But what about that $6.5 million payment? Where did that money come from? And the $5.9 million awarded to the family of Eric Garner, the New Yorker killed after a tussle over his selling of loose cigarettes? Or the $6.4 million paid to the family of Freddy Gray, the Maryland man who died in the back of a Baltimore paddy wagon? Who pays for all that?
Well, the taxpayers of North Charleston, New York, and Baltimore, that’s who. Presumably including members of the Scott, Garner, and Gray families, who presumably also had long been paying the salaries of North Charleston, New York and Baltimore cops with their tax money.
Meanwhile, cities across America are facing municipal budget armageddons. In just about every election cycle, we get to hear ad nauseam about which mayoral candidate is tougher on crime than the next, and almost always the “tougher” candidate is the one who just happens to pledge the most money to the police, both in terms of salary and their post-retirement pensions. Municipal pensions are a millstone around the neck of every city’s budget, and the major Texas cities are no exception: according to a detailed 2017 Mimi Swartz report in Texas Monthly, the city of Dallas then owed $7.6 billion to retired city employees (including also firefighters and other municipal workers); Houston, $10 billion; Austin, $2.7 billion, and San Antonio $2.3 billion. In each of these cases, the debt load is equal to several times the amount of each city’s total operating expenses.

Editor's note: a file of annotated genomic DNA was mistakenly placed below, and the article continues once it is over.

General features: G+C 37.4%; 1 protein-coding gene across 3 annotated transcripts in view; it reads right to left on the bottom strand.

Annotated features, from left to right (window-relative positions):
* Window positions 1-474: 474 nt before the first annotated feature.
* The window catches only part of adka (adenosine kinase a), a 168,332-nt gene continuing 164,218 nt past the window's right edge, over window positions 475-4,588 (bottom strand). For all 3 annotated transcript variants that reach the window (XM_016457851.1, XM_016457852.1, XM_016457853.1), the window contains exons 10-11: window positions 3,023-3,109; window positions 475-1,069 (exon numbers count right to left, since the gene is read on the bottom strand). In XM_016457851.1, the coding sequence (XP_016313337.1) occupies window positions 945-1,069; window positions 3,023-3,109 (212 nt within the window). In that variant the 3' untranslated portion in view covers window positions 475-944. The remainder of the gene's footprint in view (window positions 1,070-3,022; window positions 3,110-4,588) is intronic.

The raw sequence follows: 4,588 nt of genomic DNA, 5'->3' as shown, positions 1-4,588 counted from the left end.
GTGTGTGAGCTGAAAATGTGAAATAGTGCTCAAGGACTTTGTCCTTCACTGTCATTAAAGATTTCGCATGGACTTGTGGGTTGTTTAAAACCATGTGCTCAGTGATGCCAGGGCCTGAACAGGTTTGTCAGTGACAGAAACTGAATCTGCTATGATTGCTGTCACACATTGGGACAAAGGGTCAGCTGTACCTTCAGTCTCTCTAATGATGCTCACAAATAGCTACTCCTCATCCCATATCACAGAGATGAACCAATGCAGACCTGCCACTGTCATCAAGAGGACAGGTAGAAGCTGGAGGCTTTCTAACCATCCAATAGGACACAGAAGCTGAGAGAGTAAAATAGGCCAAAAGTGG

In short, all of these cities are spending much more money than they have, and if you ever wonder why your property taxes keep going up and up regardless of what the economy is doing, here is a large part of your answer. And in Texas, the ability to pay these liabilities to retired cops and such has always been pegged to the idea that the price of oil would keep rising higher and higher forever, and, well, ello fucking ell to that proposition for now. These cities will cut back on parks, garbage, street repair, every little quality of life measure they can before they go after the pension funds of municipal workers, most of all the cops, whose endorsements carry far too much weight in mayoral elections. I mean, why have we bequeathed any more validity to the political wisdom of Joe Flatfoot than say, your average teacher, bartender, or barber? In the end, they are always just looking out for number one, meaning them, just like any members of any profession do.